• Oxford Nanopore's disruptive "Run Until..." informatics workflow: Nanopores allow the analysis of data in real time, as the experiment happens. Each GridION node contains all the computing hardware and control software required for primary analysis of data as it is streamed from each nanopore, resulting in full length real-time delivery of complete reads so that the user can perform secondary analyses as the experiment progresses. This allows the user to pre-determine an experimental question and continue the sequencing experiment until sufficient data have been accumulated to answer the question and move on to the next experiment.


  • Oxford Nanopore intends to introduce a new pricing model for its GridION sequencing system, which moves away from the traditional instrument price and consumable price. This is designed as a series of packages that allow the user to tailor a scheme to their budget structure, whether more flexible with capital or consumable expenditure. Transparent pricing schemes are designed for online ordering and fulfilment, with discounts applying to larger packages. Overall the schemes are designed to deliver a competitive 'price per base' compared to other systems on the market based on like-for-like user settings.


Further information is available at the Company's website


While orders are not yet being taken for the GridION and MinION systems, interested users may register their interest at the website.


Oxford Nanopore Technologies Ltd is developing a novel technology for direct, electronic detection and analysis of single molecules using nanopores. The modular, scalable GridION technology platform is designed to offer substantial benefits in a variety of applications. The miniaturised MinION device is the size of a USB memory stick, designed for portable analysis of single molecules. Oxford Nanopore intends to commercialise GridION and MinION directly to customers for DNA 'strand sequencing' in 2012.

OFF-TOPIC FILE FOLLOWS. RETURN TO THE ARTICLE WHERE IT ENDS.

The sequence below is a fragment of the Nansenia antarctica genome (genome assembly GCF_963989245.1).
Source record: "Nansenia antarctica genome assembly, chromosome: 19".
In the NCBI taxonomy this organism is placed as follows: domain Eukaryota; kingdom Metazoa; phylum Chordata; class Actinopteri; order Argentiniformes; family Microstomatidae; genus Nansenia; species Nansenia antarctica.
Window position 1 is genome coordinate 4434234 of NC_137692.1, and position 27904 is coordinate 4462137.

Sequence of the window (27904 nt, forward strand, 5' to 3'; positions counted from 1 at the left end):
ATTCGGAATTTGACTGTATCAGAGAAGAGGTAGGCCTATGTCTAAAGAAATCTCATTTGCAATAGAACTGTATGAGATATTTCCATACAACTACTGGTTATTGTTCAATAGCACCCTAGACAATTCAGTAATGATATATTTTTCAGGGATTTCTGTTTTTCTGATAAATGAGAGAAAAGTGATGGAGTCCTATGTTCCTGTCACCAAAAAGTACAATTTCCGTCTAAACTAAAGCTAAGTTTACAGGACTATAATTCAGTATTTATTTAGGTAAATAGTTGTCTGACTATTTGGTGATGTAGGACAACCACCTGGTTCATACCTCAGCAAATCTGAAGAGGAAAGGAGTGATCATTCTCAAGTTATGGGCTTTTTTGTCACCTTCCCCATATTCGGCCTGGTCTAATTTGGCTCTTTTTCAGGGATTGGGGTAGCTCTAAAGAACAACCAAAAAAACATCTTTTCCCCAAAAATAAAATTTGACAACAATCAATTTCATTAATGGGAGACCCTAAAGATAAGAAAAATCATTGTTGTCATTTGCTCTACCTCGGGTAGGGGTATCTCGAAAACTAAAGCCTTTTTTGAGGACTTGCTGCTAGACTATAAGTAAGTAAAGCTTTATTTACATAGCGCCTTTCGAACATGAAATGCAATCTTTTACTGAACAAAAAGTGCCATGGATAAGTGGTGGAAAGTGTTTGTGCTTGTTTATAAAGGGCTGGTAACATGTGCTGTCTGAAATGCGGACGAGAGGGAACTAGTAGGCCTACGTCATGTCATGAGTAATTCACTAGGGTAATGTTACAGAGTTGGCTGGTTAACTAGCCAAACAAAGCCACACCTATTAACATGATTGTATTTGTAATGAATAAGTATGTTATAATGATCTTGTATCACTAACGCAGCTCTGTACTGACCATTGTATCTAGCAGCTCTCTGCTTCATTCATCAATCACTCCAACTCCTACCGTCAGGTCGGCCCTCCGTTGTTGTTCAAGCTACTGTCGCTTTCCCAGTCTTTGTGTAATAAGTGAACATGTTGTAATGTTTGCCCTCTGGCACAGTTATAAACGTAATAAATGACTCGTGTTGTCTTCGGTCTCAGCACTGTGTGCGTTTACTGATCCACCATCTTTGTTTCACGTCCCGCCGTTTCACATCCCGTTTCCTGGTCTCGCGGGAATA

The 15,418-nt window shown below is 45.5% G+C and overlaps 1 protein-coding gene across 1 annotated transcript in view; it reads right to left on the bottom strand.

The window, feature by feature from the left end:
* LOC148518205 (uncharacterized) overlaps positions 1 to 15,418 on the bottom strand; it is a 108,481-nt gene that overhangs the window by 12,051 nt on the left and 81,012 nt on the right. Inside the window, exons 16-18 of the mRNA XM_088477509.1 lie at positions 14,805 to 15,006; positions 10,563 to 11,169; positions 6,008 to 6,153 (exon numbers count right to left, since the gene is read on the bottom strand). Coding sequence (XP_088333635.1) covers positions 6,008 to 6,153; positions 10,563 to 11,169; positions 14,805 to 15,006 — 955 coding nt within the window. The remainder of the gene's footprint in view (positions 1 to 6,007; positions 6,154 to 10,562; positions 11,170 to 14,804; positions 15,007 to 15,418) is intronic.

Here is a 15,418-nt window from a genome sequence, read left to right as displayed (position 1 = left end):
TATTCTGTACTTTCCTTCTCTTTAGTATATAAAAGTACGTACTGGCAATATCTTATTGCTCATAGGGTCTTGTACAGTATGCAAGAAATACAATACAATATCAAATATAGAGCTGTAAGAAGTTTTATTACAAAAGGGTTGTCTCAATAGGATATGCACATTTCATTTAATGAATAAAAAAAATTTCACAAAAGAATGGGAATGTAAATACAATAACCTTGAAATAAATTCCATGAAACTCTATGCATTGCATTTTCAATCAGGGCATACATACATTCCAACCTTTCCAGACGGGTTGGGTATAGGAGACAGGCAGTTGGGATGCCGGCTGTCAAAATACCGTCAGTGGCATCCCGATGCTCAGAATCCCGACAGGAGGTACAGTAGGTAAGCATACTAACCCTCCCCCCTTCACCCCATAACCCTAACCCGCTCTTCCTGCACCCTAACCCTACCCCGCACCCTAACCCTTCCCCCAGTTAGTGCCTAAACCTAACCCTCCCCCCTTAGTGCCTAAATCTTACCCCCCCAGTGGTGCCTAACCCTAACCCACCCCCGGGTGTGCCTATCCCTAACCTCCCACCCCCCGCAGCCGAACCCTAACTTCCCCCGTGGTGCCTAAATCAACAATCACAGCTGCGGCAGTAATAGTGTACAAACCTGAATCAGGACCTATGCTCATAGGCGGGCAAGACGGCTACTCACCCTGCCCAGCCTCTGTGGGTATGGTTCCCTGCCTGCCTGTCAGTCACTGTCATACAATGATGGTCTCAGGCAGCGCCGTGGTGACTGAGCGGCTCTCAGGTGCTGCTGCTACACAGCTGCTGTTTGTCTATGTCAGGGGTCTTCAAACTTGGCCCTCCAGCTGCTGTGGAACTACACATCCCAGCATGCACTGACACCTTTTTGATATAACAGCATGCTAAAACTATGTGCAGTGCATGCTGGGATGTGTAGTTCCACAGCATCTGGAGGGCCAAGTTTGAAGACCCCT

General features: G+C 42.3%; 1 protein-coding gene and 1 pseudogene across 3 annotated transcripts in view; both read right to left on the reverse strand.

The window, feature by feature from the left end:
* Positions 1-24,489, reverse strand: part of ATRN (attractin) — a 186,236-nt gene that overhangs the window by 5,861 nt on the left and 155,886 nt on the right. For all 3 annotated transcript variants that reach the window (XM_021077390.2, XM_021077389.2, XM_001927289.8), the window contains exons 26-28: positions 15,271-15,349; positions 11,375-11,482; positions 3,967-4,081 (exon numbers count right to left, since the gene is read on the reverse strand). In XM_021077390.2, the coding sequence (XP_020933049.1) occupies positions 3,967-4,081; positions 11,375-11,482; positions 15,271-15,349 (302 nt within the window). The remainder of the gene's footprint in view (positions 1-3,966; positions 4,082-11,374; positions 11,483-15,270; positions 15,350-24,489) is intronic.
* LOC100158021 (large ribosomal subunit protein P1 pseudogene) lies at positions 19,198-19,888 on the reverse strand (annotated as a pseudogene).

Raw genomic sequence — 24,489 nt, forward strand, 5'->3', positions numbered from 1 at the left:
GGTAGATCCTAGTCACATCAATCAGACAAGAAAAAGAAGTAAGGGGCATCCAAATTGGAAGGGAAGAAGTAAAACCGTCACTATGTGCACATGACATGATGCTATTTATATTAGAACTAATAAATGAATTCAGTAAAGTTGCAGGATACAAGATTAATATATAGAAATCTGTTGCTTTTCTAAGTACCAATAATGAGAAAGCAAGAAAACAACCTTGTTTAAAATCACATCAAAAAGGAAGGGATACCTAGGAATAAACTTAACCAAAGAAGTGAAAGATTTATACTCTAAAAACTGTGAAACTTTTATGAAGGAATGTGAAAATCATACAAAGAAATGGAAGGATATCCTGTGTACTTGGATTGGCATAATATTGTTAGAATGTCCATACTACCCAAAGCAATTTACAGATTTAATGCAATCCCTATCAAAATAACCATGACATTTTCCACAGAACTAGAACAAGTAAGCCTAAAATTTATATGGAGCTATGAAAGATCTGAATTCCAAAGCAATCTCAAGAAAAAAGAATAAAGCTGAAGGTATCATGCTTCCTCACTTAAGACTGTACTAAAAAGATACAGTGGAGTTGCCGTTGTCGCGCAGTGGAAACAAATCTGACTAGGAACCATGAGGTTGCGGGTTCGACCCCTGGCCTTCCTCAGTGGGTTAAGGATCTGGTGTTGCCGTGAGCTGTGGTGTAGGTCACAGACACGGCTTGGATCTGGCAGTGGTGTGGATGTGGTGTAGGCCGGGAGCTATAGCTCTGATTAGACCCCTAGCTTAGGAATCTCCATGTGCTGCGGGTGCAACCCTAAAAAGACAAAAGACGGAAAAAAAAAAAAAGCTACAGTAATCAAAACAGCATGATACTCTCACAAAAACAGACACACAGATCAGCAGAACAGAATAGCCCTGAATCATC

In addition to DNA sequencing, the system is also compatible with the direct analysis of RNA. Oxford Nanopore is also developing a Protein Analysis technology that combines target proteins with ligands for direct, electronic analysis using protein nanopores. These nanopore sensing techniques are combined with the Company's proprietary array chip within the GridION system and MinION.


The Company is also developing the subsequent generation of nanopore sensing devices based on solid-state nanopores.


Oxford Nanopore has licensed or owns more than 300 patents and patent applications that relate to many aspects of nanopore sensing including fundamental nanopore sensing patents, analysis using protein nanopores or solid state nanopores and for the analysis of DNA, proteins and other molecules, including the analysis of probe molecules on DNA. The Company has collaborations and exclusive licensing deals with leading institutions including the University of Oxford, Harvard and UCSC. Oxford Nanopore has funding programmes in these laboratories to support the science of nanopore sensing. This includes the use of functionalised solid-state nanopores for molecular characterisation, methods of fabricating solid-state nanopores and modifications of solid-state nanopores to adjust sensitivity or other parameters.






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1.32  Fast-forward genetics enabled by new sequencing technologies